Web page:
The United States administration has asked the Supreme Court to revive its controversial ban on travellers from six Muslim-majority countries, despite repeated setbacks in the lower courts that found it was discriminatory.
President Donald Trump issued an executive order on March 6, barring people from Libya, Iran, Somalia, Sudan, Syria and Yemen for 90 days while the government put in place stricter visa screening.
Last week, the federal appeals court in Richmond, Virginia, maintained a block on the ban, stating that Trump's travel policy was rooted in "intolerance".
A similar ruling against Trump's policy from a Hawaii-based federal judge is still in place and will be reviewed by the 9th Circuit Court of Appeals.
"We have asked the Supreme Court to hear this important case and are confident that President Trump's executive order is well within his lawful authority to keep the nation safe and protect our communities from terrorism," Sarah Isgur Flores, spokeswoman for the Department of Justice, said.
"The president is not required to admit people from countries that sponsor or shelter terrorism until he determines that they can be properly vetted and do not pose a security risk to the United States."
The American Civil Liberties Union, one of the legal groups challenging the ban, tweeted in response: "We've beat this hateful ban and are ready to do it again."
The National Immigration Law Center also said it was "ready to keep fighting" the "unconstitutional ban".
Many others took to Twitter to express similar views:
At least five votes are needed on the nine-justice court in order to grant a stay. The court has a five-four conservative majority, with Justice Anthony Kennedy - a conservative who sometimes sides with the court's four liberals - the frequent swing vote.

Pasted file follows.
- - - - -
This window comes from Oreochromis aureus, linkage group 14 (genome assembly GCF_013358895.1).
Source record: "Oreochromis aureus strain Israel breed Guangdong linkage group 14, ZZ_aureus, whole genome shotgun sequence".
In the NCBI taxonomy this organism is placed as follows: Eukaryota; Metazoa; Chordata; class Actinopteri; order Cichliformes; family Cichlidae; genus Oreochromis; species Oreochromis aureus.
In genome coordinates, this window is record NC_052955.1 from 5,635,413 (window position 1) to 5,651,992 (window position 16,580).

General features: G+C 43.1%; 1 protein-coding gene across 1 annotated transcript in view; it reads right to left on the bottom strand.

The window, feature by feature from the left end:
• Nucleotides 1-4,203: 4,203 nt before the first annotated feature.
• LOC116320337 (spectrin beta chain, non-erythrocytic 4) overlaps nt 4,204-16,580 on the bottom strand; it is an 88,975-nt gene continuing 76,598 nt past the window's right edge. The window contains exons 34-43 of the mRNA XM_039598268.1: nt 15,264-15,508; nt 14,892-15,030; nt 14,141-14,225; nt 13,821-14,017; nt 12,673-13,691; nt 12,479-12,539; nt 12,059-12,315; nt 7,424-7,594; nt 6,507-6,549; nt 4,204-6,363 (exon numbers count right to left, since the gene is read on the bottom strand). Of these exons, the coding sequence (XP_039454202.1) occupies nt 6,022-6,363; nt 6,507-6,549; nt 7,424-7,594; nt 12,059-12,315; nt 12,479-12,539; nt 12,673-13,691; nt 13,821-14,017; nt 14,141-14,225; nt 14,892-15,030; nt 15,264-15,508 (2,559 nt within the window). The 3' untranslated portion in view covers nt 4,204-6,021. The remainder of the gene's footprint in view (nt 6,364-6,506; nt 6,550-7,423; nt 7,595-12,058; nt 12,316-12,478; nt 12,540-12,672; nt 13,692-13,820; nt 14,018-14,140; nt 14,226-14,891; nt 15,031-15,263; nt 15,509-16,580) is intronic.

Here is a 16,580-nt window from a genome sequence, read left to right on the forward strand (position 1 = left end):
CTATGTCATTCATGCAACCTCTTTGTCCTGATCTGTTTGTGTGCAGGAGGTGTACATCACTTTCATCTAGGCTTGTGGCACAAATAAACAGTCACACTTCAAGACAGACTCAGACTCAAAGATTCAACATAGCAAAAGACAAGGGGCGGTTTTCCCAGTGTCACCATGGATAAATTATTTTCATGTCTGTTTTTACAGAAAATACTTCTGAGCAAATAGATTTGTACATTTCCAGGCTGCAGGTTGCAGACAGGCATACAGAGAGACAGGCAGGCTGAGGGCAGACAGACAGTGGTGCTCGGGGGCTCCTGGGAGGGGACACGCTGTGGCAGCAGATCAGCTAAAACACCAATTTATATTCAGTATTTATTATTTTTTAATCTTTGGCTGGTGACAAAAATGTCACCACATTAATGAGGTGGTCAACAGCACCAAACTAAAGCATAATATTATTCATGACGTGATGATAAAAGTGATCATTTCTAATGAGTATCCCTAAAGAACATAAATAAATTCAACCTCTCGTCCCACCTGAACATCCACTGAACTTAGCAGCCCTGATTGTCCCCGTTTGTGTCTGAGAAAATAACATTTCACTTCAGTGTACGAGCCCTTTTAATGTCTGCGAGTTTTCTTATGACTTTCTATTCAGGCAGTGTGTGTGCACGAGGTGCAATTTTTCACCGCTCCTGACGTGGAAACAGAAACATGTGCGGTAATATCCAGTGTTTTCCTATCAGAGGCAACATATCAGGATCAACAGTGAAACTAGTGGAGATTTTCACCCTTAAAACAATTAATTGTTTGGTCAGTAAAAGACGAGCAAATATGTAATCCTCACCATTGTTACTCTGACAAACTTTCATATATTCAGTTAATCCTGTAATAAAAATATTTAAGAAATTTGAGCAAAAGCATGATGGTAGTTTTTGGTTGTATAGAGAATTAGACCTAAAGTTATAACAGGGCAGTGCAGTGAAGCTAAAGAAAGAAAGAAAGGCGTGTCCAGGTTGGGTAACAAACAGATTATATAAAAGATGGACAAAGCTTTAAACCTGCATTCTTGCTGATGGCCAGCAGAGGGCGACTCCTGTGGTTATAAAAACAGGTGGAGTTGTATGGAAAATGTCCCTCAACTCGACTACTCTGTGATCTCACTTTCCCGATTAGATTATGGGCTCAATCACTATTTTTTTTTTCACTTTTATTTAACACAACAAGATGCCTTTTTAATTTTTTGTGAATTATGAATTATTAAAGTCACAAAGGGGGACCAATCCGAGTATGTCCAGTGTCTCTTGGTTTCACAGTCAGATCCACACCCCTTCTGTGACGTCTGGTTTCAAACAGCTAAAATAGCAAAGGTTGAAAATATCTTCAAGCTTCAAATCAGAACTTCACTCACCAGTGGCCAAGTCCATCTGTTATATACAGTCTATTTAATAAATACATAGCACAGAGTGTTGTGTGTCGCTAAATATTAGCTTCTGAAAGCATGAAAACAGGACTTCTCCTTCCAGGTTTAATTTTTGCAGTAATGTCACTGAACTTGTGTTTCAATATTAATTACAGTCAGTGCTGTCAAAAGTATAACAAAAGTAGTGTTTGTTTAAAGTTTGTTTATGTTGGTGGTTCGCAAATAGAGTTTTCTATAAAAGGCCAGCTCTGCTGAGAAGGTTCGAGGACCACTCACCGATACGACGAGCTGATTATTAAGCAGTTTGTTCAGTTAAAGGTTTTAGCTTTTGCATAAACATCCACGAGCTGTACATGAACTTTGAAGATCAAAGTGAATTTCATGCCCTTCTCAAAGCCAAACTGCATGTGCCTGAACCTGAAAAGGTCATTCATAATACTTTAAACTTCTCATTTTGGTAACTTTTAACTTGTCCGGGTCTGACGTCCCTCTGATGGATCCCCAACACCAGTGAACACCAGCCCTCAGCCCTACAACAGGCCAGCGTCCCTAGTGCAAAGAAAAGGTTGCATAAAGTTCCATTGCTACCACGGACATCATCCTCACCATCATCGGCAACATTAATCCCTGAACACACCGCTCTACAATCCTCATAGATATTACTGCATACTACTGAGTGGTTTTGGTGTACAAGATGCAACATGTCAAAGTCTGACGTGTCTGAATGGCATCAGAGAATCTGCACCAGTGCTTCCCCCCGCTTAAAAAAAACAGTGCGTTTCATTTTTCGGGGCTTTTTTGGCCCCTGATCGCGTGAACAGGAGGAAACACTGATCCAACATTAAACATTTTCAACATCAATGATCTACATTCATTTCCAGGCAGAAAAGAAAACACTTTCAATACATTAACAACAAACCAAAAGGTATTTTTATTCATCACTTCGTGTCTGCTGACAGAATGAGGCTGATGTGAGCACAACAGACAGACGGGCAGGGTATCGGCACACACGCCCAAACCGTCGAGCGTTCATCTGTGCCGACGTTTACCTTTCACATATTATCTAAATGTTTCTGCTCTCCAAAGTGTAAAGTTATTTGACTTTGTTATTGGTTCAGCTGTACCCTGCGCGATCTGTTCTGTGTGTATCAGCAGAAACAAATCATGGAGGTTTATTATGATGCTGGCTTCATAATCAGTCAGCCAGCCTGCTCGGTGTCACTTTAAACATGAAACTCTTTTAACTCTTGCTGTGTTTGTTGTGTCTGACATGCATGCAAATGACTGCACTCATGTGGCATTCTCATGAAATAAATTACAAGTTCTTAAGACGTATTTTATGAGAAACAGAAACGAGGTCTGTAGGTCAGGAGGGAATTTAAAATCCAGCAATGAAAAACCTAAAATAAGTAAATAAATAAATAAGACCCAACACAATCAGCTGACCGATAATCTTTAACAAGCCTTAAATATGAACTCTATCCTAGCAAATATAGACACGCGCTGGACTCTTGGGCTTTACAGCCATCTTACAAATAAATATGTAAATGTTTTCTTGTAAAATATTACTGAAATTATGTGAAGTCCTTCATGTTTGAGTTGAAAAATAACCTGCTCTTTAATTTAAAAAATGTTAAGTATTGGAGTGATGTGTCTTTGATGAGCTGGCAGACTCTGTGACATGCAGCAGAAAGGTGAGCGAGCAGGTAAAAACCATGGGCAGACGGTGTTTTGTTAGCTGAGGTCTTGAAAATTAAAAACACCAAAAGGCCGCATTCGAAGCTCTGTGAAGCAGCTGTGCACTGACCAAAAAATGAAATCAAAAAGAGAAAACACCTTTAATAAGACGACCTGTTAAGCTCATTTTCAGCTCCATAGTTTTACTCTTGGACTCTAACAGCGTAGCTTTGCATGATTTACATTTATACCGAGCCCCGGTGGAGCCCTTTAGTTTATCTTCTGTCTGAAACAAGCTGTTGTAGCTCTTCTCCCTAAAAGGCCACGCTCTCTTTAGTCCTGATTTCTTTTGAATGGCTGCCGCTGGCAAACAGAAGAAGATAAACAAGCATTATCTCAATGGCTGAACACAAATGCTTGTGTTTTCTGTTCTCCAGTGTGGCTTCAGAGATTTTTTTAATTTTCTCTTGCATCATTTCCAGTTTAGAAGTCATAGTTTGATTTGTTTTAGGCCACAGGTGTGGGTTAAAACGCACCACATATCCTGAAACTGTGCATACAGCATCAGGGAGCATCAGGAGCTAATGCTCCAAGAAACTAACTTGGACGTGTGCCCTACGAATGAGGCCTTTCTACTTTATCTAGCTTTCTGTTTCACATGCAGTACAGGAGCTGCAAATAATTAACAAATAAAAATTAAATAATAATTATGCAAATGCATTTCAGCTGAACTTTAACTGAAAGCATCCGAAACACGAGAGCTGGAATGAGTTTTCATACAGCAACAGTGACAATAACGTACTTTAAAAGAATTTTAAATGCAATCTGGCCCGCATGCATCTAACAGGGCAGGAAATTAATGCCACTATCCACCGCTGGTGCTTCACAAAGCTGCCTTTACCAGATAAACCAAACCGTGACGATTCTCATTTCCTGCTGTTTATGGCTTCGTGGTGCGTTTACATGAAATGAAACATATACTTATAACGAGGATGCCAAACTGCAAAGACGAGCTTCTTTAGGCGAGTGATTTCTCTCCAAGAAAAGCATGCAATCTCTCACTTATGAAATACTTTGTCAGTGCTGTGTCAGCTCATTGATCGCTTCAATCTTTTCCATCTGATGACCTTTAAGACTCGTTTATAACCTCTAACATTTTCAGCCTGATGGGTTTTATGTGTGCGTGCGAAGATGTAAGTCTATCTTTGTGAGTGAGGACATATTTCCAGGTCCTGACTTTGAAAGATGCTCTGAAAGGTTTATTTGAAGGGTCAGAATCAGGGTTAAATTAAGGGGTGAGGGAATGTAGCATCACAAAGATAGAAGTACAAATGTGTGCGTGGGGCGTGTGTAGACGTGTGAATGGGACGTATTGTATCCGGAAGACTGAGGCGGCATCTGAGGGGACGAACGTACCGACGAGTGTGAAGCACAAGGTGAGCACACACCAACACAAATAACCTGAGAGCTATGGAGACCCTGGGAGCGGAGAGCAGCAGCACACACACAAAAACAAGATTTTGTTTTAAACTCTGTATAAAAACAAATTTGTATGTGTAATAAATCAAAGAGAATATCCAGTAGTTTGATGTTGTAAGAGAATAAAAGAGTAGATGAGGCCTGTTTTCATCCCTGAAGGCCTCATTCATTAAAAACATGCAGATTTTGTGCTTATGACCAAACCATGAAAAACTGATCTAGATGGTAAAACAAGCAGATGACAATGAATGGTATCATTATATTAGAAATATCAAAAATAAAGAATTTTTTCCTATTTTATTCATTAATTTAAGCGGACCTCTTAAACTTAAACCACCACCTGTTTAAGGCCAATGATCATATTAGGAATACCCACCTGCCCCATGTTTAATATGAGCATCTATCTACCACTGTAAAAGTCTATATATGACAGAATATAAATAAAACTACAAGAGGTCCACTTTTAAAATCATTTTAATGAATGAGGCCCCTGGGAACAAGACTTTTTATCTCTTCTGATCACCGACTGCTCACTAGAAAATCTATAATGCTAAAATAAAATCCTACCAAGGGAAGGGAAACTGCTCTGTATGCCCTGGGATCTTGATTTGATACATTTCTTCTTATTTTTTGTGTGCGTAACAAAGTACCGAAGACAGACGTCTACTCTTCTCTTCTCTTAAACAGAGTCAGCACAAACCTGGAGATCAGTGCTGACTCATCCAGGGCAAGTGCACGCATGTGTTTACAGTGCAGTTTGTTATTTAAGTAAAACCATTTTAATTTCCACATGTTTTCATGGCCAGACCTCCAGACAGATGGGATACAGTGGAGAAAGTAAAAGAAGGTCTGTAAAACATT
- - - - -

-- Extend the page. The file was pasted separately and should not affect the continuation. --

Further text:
Another of the court's conservatives, Neil Gorsuch, was appointed by Trump this year.
If the government's request is granted, the ban would go into effect, but Peter Matthews, professor of political science at Cypress College, predicted that the Supreme Court would not allow Trump's "discriminatory" order to be reinstated.
"The Supreme Court ruling will be the final say on this idea of equal protection under the law and non-discrimination based on religion," he told Al Jazeera from Los Angeles.
"It's a very important basic principle of America, and I think even the conservative justices, at least one or two of them … will side with the argument that liberty is so important that you cannot ban a group of people just because of their faith in a blanket way - it's absolutely unconstitutional, in my view."
Trump issued a first travel ban order on January 27, just a week after taking office. It led to chaos and protests at airports before it was blocked by courts.
The second order was intended to overcome the legal issues posed by the original ban, but it was blocked by judges before it could go into effect on March 16.
During the campaign, Trump called for a "total and complete shutdown of Muslims entering the United States."
His administration has argued that the travel ban is needed to prevent "terrorism" in the US, but the ACLU and several other groups, as well as law experts, scholars and activists, say that Trump's statements on the campaign trail and statements from his advisers since he took office make clear that the intent of the policy is to ban Muslims.
"During his campaign, Trump promised a ban on Muslims entering the country. This is discrimination on the basis of religion, which is unconstitutional," Danielle McLaughlin, a constitutional law scholar, told Al Jazeera in March.